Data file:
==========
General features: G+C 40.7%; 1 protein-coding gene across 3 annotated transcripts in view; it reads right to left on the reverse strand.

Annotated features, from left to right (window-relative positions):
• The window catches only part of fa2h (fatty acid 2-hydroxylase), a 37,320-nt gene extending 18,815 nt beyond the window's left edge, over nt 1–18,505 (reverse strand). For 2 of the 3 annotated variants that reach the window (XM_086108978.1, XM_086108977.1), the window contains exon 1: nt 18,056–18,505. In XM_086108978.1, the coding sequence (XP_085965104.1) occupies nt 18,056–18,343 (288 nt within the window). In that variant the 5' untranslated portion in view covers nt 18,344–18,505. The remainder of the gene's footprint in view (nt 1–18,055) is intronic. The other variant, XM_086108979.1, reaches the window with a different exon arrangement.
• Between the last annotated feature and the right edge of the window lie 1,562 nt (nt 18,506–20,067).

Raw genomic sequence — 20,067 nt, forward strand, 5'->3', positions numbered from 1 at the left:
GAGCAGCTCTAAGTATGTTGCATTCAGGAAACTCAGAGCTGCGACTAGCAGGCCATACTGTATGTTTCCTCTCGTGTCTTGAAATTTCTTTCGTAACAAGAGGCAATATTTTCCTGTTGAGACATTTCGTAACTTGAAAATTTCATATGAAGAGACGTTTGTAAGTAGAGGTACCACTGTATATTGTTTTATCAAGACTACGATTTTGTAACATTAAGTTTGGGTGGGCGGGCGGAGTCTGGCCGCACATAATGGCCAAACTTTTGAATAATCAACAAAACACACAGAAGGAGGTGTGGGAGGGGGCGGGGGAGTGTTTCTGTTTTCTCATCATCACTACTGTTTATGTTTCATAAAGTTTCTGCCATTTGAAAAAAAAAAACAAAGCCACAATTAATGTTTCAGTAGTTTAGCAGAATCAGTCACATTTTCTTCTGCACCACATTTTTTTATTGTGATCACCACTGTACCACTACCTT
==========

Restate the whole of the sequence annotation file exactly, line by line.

General features: G+C 40.7%; 1 protein-coding gene across 3 annotated transcripts in view; it reads right to left on the reverse strand.

Annotated features, from left to right (window-relative positions):
• The window catches only part of fa2h (fatty acid 2-hydroxylase), a 37,320-nt gene extending 18,815 nt beyond the window's left edge, over nt 1–18,505 (reverse strand). For 2 of the 3 annotated variants that reach the window (XM_086108978.1, XM_086108977.1), the window contains exon 1: nt 18,056–18,505. In XM_086108978.1, the coding sequence (XP_085965104.1) occupies nt 18,056–18,343 (288 nt within the window). In that variant the 5' untranslated portion in view covers nt 18,344–18,505. The remainder of the gene's footprint in view (nt 1–18,055) is intronic. The other variant, XM_086108979.1, reaches the window with a different exon arrangement.
• Between the last annotated feature and the right edge of the window lie 1,562 nt (nt 18,506–20,067).

Raw genomic sequence — 20,067 nt, forward strand, 5'->3', positions numbered from 1 at the left:
GAGCAGCTCTAAGTATGTTGCATTCAGGAAACTCAGAGCTGCGACTAGCAGGCCATACTGTATGTTTCCTCTCGTGTCTTGAAATTTCTTTCGTAACAAGAGGCAATATTTTCCTGTTGAGACATTTCGTAACTTGAAAATTTCATATGAAGAGACGTTTGTAAGTAGAGGTACCACTGTATATTGTTTTATCAAGACTACGATTTTGTAACATTAAGTTTGGGTGGGCGGGCGGAGTCTGGCCGCACATAATGGCCAAACTTTTGAATAATCAACAAAACACACAGAAGGAGGTGTGGGAGGGGGCGGGGGAGTGTTTCTGTTTTCTCATCATCACTACTGTTTATGTTTCATAAAGTTTCTGCCATTTGAAAAAAAAAAACAAAGCCACAATTAATGTTTCAGTAGTTTAGCAGAATCAGTCACATTTTCTTCTGCACCACATTTTTTTATTGTGATCACCACTGTACCACTACCTT